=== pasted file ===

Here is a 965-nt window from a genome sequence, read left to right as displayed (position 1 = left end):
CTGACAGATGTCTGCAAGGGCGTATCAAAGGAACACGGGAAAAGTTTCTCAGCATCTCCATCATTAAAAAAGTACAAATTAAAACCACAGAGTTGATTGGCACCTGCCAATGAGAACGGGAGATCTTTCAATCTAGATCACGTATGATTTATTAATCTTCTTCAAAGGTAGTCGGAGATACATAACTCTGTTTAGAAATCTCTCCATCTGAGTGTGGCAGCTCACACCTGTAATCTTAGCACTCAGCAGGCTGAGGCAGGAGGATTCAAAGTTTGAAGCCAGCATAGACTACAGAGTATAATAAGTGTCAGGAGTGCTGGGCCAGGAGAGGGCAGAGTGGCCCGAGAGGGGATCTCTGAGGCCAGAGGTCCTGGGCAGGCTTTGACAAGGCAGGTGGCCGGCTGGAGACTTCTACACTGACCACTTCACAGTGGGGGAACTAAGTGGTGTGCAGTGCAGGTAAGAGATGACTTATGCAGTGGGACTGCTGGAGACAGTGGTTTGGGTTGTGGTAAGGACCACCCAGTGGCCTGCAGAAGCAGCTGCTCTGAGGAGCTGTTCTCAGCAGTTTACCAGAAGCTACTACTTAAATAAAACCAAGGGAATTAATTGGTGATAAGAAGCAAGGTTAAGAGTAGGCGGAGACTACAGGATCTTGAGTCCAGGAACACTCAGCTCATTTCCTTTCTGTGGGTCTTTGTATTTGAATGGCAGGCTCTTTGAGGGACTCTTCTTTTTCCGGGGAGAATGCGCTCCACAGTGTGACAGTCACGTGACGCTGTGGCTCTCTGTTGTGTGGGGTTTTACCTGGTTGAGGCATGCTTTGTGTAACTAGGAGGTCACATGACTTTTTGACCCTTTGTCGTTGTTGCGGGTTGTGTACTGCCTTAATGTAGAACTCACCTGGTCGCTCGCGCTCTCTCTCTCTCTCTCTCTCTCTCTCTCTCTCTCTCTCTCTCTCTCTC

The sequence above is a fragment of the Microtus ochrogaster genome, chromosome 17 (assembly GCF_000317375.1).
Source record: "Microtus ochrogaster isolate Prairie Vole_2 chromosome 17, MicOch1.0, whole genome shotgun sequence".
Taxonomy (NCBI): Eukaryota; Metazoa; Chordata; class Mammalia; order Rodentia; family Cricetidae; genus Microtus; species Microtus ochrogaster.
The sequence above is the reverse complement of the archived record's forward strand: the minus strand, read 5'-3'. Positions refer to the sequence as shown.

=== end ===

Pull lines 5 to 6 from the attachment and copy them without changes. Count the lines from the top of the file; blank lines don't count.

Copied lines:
Taxonomy (NCBI): Eukaryota; Metazoa; Chordata; class Mammalia; order Rodentia; family Cricetidae; genus Microtus; species Microtus ochrogaster.
The sequence above is the reverse complement of the archived record's forward strand: the minus strand, read 5'-3'. Positions refer to the sequence as shown.